But the project was from the start rooted in contradictions. Athens in 1896 sparked a nationalist surge in Greece that was to lead the country into a disastrous conflict with Turkey; the Summer Olympic Games in Athens in 2004 symbolized a fragile Greek economy that began to overstretch itself and imploded in the 2008 economic crisis. Any visitor to the neglected and weed-strewn Olympic Park in Athens can see the speed with which a grandiose Olympic vision can collapse, becoming evidence not of the potential for human excellence but of the vainglorious posturings of careerist event-mangers and politicians. If the IOC, or the Olympic Family, as its idealists and apologists like to label the organization, really wants to contribute to peace and understanding in a troubled world, why not mobilise some of its vast resources from its “partners”—sponsors and broadcasters—and transform the Athens site into a haven for refugees, sustained by a local community that knows what it’s like to see a future with limited promises and populations?
So as IOC president Thomas Bach carefully chose his words describing the Rio de Janeiro Olympic experiment—the first time the Olympic Games have been staged in South America—as an “iconic” event leaving a “unique legacy,” what currency do the games still have, particularly in relation to humanitarian goals? The ideological tight-rope act remains pretty much the same; how can human feats of physical excellence and often spellbinding aesthetic bodily performance sustain relevance in a conflict-ridden world characterized by increasing threats of terrorism and armed conflicts both within and between nations and polities?
The chief organizer of the Rio Olympic Games has called them “a great challenge” but also a “great success.” They came in on time, we grant him that. And of course the visually seductive setting of Rio is an irresistible visual gift to the telecasters and the reporters. Nevertheless, rows of empty seats, at venues large and small, stick in the spectatorial mind. But why should Rio’s citizens find obscure forms of cycling of great interest, or bother with esoteric forms of martial art such as the parvenu taekwondo? And of course the cost of admission, for the vast majority of the Rio population, was out of reach. Brazil mustered seven gold medals, including the men’s football gold after three final losses in 1984, 1988, and 2012; a raucous and celebratory crowd filled the Maracana for this, a kind of redemption for the traumatising loss by 7 goals to 1 to Germany in the final of the World Cup in the stadium two summers previously. History wouldn’t be concerned with the fact that these were totally different line-ups from 2014; in the Olympic soccer teams, all players but three are under 23 years of age. And superstar Neymar, hacked out of the tournament in 2014, led the cathartic charge to gold. But apart from moments like this, the host population let the games go by, oblivious to the lofty idealism of de Coubertin and the contemporary Olympic Family.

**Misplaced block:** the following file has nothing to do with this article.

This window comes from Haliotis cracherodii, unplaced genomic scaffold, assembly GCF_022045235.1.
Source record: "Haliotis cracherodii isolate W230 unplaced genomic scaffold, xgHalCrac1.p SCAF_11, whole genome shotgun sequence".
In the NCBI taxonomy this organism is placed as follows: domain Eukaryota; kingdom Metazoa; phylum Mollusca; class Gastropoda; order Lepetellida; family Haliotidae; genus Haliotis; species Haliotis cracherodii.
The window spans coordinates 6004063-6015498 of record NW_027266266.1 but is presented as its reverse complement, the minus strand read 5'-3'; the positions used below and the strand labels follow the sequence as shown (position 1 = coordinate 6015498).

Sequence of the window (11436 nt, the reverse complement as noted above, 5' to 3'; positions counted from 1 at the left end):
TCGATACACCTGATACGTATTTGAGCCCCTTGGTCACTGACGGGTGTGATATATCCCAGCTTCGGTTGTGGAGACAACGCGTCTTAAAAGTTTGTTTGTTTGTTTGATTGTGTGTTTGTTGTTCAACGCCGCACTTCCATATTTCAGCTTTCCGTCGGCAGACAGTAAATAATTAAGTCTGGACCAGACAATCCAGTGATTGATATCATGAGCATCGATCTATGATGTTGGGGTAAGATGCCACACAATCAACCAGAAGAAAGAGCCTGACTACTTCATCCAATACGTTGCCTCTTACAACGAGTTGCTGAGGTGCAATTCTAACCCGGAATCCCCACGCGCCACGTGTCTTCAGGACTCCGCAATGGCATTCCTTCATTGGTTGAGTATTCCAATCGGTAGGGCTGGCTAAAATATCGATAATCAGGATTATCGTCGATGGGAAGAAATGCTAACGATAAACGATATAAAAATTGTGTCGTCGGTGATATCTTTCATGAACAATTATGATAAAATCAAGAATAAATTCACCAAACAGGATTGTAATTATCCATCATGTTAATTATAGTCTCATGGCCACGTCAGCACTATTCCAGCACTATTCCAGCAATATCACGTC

Essentially, the Olympics survives as, in George Orwell’s unforgettable formulation, a form of war without weapons, offering a forum for international rivalry benignly expressed in the sporting arena, and tempered by a widely expressed mutual respect between competitors. The respect didn’t always hold: Soviet swimmer Yulia Efimova, twice-banned for doping, was booed and commented “Rio was awful. It was war.” Rio’s mayor Eduardo Paes branded the U.S. swimmer Ryan Lochte, lying his way out of Brazil, a weak character with personality flaws. Some individuals can, though, utterly transcend the political or cultural moment, whether this be Jamaican sprinter Usain Bolt’s triple treble over three Olympics; the charm and effervescence of U.S. gymnast Simone Biles; or the triumphs, replicating his London 2012 achievements, of the United Kingdom’s Mo Farrah in both the 5,000 meter and 10,000 meter events. And the IOC did some good work in approving the squad of Independent Olympic Athletes, as it did in Barcelona in 1992 in the wake of the Balkan crisis. In Rio, 10 athletes from four countries made up the “team.” Two of these, from Kuwait, whose Olympic committee was suspended due to governmental interference in sport, won medals for shooting.
But if the IOC is to continue to claim that it is “committed to building a better world through sport,” it should look at itself more closely and ask what some of its long-term individual members have contributed to the cause. And remember, as the IOC states, its members “are representatives of the IOC in their respective countries, and not their country’s delegate within the IOC.” So if international cooperation, global amelioration, peace, and international understanding are vital to the IOC and its future, rather than just pleasing the corporate partners and the media barons, perhaps it could ask more of its privileged membership. How, for instance, have the IOC’s representatives His Highness the Sovereign Prince Albert II of Monaco (elected 1985), His Royal Highness the Grand Duke of Luxembourg (elected 1998), Her Royal Highness the Princess Royal (elected 1988), and the veteran royal member Her Highness the Princess Nora of Liechtenstein (elected 1984), contributed to the humanitarian ideals whose rhetoric is still sustaining a bloated behemoth that runs the risk of becoming a vehicle for United States—and perhaps even British—triumphalism?